Case Study: Nutriwater and Grassroots Water

The Australian Federal Court has recently handed down a decision in the matter of Nutrientwater Pty Limited v Baco Pty Limited [2010] 2 FCA 2. This is a case about products that look similar to each other.

The case revolves around the enhanced water market. The applicant, Nutrientwater produces a number of lightly flavoured water beverages enhanced with nutrients and vitamins. The respondent, Baco competes with Nutrientwater directly in the enhanced water market. The enhanced water market is a fairly new market in Australia, and there are a number of other similar products on the market including Coca Cola’s Vitaminwater range.

Nutrientwater sought various relief against Baco. The substance of its case is that there is a striking similarity between the appearances of Baco’s Grassroots water products and Nurientwater’s water products. Nutrientwater claimed that a number of features of its product distinguished the product, including the label design, the shape of its bottles, and even the colour of the product itself. To a certain extent, this is true – visit your local supermarket and have a look at the products in question.

However, on the basis of the evidence before the Court, it appeared that the features that Nutrientwater claimed were distinct features of their product also appeared in common usage across the market, in particular with Vitaminwater and Smart Water.

One curious aspect of this case, and one that Baco made submissions on, was that many of the features that Nutrientwater claimed were copied or were similar to Vitaminwater’s features. Vitaminwater was a leading brand in the United States but was a late entry into the Australian enhanced water market.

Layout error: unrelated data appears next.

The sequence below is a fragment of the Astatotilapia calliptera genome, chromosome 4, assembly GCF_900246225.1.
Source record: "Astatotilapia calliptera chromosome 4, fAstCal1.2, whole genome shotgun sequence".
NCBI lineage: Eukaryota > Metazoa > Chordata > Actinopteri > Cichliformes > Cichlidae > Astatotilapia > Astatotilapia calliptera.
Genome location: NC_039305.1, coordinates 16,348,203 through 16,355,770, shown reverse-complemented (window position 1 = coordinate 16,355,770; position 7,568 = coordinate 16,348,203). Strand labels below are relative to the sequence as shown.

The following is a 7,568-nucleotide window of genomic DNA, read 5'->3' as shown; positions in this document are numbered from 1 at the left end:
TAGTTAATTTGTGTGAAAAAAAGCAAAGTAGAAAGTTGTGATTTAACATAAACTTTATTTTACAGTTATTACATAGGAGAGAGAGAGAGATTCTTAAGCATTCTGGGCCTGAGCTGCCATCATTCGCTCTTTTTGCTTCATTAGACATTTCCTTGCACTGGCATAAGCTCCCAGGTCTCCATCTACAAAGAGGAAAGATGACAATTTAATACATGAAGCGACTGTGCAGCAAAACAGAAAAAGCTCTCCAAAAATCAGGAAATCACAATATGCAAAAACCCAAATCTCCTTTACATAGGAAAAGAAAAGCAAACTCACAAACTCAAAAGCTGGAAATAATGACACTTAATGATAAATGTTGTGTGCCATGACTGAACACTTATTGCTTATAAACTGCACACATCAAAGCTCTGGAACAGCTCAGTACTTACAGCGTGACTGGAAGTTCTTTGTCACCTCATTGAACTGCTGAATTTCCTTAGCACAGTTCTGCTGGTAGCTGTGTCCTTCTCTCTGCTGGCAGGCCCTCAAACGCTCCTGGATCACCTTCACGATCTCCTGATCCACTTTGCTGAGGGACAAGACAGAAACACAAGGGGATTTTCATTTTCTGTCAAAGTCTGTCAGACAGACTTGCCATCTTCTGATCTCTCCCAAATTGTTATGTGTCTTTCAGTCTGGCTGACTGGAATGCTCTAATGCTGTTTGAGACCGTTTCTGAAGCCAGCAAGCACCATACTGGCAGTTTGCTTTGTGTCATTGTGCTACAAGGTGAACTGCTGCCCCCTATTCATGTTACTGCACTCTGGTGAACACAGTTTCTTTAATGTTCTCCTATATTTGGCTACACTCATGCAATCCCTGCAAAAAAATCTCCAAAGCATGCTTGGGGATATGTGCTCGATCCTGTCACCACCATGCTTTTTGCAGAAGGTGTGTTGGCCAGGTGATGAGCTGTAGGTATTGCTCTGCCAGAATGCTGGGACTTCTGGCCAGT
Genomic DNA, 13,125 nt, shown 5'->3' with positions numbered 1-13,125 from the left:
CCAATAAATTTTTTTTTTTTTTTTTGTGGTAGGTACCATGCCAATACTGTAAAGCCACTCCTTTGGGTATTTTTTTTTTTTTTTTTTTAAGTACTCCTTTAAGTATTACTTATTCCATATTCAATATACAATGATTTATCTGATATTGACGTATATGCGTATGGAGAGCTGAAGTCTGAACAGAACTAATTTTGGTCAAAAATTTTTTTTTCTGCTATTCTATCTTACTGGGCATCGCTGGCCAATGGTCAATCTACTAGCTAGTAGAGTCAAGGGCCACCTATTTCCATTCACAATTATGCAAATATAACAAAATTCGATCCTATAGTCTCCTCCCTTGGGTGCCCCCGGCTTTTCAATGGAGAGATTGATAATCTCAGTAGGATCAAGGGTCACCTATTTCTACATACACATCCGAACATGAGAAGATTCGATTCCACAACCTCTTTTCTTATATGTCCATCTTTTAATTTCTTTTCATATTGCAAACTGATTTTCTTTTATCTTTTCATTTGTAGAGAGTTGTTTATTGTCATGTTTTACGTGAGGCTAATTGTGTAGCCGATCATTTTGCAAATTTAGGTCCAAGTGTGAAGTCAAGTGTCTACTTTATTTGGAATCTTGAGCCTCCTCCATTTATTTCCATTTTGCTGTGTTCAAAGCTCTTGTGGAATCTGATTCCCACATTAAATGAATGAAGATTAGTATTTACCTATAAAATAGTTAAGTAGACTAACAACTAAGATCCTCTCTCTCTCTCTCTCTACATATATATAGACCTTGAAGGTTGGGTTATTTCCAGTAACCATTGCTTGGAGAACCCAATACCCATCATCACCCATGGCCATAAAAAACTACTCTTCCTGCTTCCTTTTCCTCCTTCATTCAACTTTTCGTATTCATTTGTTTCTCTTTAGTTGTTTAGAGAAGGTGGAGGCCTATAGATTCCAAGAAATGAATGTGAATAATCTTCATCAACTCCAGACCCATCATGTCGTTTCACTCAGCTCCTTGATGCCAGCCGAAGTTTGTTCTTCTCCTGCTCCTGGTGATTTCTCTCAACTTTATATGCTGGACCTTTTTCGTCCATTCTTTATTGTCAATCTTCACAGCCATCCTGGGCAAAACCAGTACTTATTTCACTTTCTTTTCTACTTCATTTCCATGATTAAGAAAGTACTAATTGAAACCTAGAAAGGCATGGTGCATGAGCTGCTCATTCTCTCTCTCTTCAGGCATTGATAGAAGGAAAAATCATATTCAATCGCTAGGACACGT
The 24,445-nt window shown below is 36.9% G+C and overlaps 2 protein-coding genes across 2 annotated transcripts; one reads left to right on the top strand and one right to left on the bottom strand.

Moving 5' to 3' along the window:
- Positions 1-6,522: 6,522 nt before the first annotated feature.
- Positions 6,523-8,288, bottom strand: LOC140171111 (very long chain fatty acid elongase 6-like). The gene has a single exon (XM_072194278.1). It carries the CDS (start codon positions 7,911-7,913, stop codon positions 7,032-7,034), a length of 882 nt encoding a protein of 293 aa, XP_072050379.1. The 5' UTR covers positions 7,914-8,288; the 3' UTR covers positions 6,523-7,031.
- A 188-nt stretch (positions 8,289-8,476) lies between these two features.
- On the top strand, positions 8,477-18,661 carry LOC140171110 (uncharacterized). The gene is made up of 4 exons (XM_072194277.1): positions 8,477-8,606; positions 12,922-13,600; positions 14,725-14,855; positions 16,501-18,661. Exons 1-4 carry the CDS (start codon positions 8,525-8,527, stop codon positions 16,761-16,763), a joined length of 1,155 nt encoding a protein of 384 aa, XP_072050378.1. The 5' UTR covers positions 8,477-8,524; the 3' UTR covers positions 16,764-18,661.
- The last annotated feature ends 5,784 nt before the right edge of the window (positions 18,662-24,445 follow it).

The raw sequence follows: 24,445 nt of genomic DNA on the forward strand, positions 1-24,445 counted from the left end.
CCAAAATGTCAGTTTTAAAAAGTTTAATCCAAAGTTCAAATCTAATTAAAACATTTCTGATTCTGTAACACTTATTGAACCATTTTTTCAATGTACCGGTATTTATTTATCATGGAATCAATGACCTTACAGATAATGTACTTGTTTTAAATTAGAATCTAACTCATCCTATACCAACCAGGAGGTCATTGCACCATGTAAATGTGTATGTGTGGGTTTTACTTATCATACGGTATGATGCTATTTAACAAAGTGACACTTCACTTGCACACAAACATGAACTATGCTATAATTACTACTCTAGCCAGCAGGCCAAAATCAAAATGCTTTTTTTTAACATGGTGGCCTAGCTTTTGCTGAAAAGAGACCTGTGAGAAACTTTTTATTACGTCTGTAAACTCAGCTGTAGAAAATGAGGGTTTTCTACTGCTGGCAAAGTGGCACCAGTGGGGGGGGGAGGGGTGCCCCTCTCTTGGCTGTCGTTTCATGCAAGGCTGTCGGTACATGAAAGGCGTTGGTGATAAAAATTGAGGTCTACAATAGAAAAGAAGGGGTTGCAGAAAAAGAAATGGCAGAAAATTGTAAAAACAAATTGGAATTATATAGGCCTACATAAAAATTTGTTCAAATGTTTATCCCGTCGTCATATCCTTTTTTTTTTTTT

While Baco used a number of features which were common in the market, Baco’s product design was also intended to be distinctive. This was achieved through a clearly different branding direction, for example, having a different name and logo.

In summary, Nutrientwater failed to make out its claims because:

  1. It failed to establish a relevant reputation in the features that Baco allegedly appropriated.
  2. It failed to establish that by adopting features common in the market, Baco misrepresented, misled, or deceived purchasers into thinking that the products were associated with Nutriwater.
  3. By branding and packaging, Baco clearly differentiated its products from its competitors.

What we can take away from this case is that a trader may be permitted to adopt the features of a competitor’s products, in situations where those features are commonly used in the market and not likely to deceive or mislead the ordinary, reasonable consumer into thinking that the products belong to the competition or are associated with the competition.

The other thing we can take away from the case is that you should always try to protect or enforce your intellectual property rights if they are infringed, especially if they are for something new or inventive. In this situation by copying the successful market leader the entire market had diluted whatever interesting or inventive marketing that was initially associated with the product – and now all products in that market are only differentiated by their names, branding, and logos.